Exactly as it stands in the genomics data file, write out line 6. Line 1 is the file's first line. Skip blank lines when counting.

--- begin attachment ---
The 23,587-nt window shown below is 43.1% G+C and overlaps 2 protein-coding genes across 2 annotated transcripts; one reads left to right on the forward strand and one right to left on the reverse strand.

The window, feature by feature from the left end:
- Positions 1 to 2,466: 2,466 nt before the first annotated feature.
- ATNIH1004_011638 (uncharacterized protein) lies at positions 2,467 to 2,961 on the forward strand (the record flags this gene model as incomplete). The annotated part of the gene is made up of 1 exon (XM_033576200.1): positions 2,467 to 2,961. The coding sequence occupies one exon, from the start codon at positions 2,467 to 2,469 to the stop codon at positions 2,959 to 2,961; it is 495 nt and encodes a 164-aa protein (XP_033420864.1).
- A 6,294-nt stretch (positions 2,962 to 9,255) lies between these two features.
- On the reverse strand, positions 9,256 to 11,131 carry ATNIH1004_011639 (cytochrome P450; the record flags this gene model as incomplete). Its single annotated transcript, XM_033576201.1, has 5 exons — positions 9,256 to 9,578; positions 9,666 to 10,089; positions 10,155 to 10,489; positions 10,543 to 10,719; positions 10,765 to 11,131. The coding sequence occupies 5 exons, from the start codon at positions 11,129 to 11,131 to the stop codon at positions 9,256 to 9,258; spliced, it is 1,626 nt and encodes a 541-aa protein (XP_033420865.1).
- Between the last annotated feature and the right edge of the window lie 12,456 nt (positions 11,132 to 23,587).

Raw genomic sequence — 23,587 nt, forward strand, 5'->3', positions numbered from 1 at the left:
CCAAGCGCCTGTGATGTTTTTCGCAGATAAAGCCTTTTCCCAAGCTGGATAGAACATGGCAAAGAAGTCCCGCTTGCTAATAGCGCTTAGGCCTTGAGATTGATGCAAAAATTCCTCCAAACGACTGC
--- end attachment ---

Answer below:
- On the reverse strand, positions 9,256 to 11,131 carry ATNIH1004_011639 (cytochrome P450; the record flags this gene model as incomplete). Its single annotated transcript, XM_033576201.1, has 5 exons — positions 9,256 to 9,578; positions 9,666 to 10,089; positions 10,155 to 10,489; positions 10,543 to 10,719; positions 10,765 to 11,131. The coding sequence occupies 5 exons, from the start codon at positions 11,129 to 11,131 to the stop codon at positions 9,256 to 9,258; spliced, it is 1,626 nt and encodes a 541-aa protein (XP_033420865.1).